Weighing carbs cooked uncooked?

I’ve come across something curious upon my carbs experimentation lately-wondering if anyone else has too!
I eat relatively low to mod carb and weigh what I do eat. I’ve recently been experimenting with sweet potato. Turns out if you weigh it raw (165g) = 23ishg carbs. But if you then weigh that same portion cooked it becomes around 55g weight which = roughly 8g carbs to bolus for!?

I’ve found that if I bolus for the cooked amount I go high postmeal. Tonight is first night of bolusing for precooked amount eliminating other variables in meal (other nights I’ve gone low bolusing for the raw amount).

It’s so experimental isn’t it!

This is actually an interesting question. Raw foods don’t come with a nutrition label. But you can look up their nutrition.

And the nutrition varies with the preparation. The carb content per weight varies from raw and cooked. And preparation matters, for potatoes that you cook and then cool and eat cold some of the carbs actually convert to fiber reducing the carbs.

In the case of something like the sweet potato you can look up the cooked nutrition but you have to be careful that the preparation makes a huge difference in how much water is retained. Boil them and you probably retain the water and the cooked weight is similar to the raw weight. Roast or bake the sweet potato and you may lose significant water and weight, which I suspect is what happened to you.

ps. If you look up the carb content of raw and cooked sweet potato they are basically the same. So you would expect your cooked version had about 23ish carbs.

Yes- I had thinly sliced and roasted it. Removes my wanting to slather it in butter! Bolused for the precooked-23g. Seemed to work ok! Did go low later but more than two hours later and suspect my basals need some adjustment.
I use the Calorie King app for nutrition on veg :slight_smile:
There are some foods for me I know I simply have to slightly over bolus for-perhaps this is why!

Another wrinkle that makes the calculations more challenging: many foods, starchy ones in particular, have more available carbohydrate when cooked than when raw. The cooking process causes actual chemical changes. Most “smart” scales take this into account—they will report a higher carb count for a cooked food than for the equivalent weight when raw.

And, of course, some foods actually gain water when cooked, complicating the equation still further.

Hey, if it were easy, anybody could do it. Diabetes doesn’t change only challenge the body; it challenges the mind, too. :wink:

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That’s it! It does give another argument for ultra low carb doesn’t it!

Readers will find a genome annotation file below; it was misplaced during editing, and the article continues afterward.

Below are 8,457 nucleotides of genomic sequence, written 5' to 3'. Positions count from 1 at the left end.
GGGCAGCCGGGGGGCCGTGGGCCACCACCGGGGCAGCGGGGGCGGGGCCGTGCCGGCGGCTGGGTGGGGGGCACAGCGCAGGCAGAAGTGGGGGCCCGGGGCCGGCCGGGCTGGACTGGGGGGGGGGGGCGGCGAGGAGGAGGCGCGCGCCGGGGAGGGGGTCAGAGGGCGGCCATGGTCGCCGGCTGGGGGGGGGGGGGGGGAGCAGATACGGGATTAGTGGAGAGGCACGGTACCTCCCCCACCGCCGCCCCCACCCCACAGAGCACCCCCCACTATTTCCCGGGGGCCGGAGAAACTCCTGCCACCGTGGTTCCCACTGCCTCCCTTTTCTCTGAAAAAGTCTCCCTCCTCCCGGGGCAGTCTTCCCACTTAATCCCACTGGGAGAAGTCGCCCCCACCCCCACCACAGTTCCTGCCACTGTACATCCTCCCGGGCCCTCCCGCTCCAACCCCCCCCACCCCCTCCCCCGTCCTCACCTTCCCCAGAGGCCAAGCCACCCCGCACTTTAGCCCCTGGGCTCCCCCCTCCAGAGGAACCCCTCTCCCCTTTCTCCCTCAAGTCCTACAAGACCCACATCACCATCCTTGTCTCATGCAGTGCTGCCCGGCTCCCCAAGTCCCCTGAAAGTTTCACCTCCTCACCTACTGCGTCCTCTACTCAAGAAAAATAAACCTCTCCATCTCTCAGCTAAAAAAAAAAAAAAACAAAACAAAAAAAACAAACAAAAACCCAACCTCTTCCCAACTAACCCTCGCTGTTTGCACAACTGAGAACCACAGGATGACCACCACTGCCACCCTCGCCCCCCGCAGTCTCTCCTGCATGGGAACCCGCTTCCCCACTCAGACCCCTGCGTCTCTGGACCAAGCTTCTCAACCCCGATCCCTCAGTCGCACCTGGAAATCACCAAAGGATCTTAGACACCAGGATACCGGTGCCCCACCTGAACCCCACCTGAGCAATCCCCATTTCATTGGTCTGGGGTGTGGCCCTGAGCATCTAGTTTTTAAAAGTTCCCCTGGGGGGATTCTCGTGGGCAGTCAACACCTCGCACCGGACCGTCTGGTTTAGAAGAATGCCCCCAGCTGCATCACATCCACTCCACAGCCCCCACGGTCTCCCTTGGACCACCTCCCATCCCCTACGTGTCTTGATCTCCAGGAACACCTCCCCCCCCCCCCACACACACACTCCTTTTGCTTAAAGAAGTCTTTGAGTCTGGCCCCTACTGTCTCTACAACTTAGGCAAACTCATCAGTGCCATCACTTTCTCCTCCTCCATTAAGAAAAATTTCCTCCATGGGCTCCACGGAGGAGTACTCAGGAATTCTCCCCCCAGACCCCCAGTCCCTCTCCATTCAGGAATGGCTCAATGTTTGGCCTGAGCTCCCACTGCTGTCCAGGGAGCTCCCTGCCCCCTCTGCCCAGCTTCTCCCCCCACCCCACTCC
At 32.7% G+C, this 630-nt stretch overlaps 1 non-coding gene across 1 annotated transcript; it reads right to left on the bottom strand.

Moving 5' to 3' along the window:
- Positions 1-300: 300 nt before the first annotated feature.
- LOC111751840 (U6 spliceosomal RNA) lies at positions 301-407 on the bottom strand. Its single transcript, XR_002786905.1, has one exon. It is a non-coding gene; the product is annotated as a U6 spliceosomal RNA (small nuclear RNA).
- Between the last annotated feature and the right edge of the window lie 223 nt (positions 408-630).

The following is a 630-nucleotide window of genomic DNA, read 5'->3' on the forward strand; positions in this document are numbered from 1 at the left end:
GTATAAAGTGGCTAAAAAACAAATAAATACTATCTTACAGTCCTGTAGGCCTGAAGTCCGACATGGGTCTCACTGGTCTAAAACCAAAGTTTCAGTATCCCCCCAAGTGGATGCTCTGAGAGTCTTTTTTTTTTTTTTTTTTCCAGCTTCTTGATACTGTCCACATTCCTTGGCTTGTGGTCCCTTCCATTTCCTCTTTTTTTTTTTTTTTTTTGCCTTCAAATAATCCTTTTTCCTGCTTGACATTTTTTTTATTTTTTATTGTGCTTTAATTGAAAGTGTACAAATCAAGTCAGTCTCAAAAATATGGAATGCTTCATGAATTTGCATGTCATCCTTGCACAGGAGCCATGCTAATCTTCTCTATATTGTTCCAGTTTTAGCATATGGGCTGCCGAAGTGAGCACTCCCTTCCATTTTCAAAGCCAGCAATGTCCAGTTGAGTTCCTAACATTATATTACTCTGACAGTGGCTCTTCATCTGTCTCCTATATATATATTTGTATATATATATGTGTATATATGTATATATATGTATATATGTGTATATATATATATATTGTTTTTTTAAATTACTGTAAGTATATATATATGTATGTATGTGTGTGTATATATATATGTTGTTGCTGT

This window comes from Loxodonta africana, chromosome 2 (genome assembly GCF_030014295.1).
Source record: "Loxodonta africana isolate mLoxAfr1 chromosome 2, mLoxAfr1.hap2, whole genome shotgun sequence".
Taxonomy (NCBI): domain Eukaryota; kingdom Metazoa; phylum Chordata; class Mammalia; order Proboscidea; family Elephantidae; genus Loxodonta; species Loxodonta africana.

I still like knowing how to manage some though-with family dinners or simply a ‘hungry’ moody eating day haha.
Diabetes has definitely taught me how to be more patient!! Except when I’m not :smile:

You might actually do better when it is slathered in butter, to slow the carb absorption…

I personally don’t do starchy veges… too hard to predict their response… l/c / keto-girl I am.

I really like other vegetables slathered in butter and / or sour cream… oh… it’s nearly dinner time…


That’s a great point actually! It’s amazing what we forget for ourselves when we’re so ‘in’ it!

Most of the published carb info for raw ingredients. If there are separate ratings for cooked vs raw foods (e.g. USDA info that shows up when you search Google for something like “sweet potato carbs”), those items will be called out separately (e.g. baked, mashed, boiled). When you cook food, not only do they change chemically (e.g. sugars changing state through caramelization), but you can also be cooking off a lot of water weight (which is probably why OP sees such a change in weight – you must be cooking the heck out of those).

Seems easier to weigh ahead of time and use carb factors (e.g. raw sweet potato has a carb factor of 17-20%, depending on how you count fiber), then you’re not worrying about how much water you’re cooking off, adding in, etc.

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I’ve only recently (last two days!) found out about carb factors. I love this idea. Do you know any good places for accessing these? Apps etc?
Yeh…I sliced it super thin and roasted it-like chips! Yum yum :blush:

Carb factors won’t help adjust for cooked versus uncooked foods or from dried/dehydrated versus raw. Carb factors are just a simple way to weigh your food and then calculate the carbs. You can get your carb factor by looking up the nutrition information such as here for a raw apple, which gives the carb content for a regular 100g serving. The carb factor is simply the carbs (subtract the fiber) (13.8-2.4 = 11.4) from the nutrition table divided by 100 which gives the proportion of carbs in a gram of the food. In this case is 0.11 for a raw apple.

Oh that’s nice and simple. Thanks for that!
That’s an incredible breakdown of food nutrition-will be bookmarking that one for sure.